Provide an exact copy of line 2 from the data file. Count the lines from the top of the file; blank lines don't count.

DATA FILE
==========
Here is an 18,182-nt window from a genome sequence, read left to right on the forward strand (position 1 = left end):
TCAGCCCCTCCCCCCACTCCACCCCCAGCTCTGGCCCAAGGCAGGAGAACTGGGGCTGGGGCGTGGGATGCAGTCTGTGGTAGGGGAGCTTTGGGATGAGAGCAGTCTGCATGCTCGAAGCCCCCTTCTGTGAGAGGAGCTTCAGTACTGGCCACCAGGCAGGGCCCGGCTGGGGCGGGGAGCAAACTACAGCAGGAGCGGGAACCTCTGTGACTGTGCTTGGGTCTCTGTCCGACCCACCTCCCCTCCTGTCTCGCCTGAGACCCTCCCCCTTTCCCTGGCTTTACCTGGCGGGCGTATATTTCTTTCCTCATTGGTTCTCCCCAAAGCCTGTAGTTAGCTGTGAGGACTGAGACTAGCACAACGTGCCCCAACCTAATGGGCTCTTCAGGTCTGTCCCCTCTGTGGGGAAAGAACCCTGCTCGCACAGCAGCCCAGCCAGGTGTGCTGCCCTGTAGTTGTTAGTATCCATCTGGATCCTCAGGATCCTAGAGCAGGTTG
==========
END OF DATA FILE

TCAGCCCCTCCCCCCACTCCACCCCCAGCTCTGGCCCAAGGCAGGAGAACTGGGGCTGGGGCGTGGGATGCAGTCTGTGGTAGGGGAGCTTTGGGATGAGAGCAGTCTGCATGCTCGAAGCCCCCTTCTGTGAGAGGAGCTTCAGTACTGGCCACCAGGCAGGGCCCGGCTGGGGCGGGGAGCAAACTACAGCAGGAGCGGGAACCTCTGTGACTGTGCTTGGGTCTCTGTCCGACCCACCTCCCCTCCTGTCTCGCCTGAGACCCTCCCCCTTTCCCTGGCTTTACCTGGCGGGCGTATATTTCTTTCCTCATTGGTTCTCCCCAAAGCCTGTAGTTAGCTGTGAGGACTGAGACTAGCACAACGTGCCCCAACCTAATGGGCTCTTCAGGTCTGTCCCCTCTGTGGGGAAAGAACCCTGCTCGCACAGCAGCCCAGCCAGGTGTGCTGCCCTGTAGTTGTTAGTATCCATCTGGATCCTCAGGATCCTAGAGCAGGTTG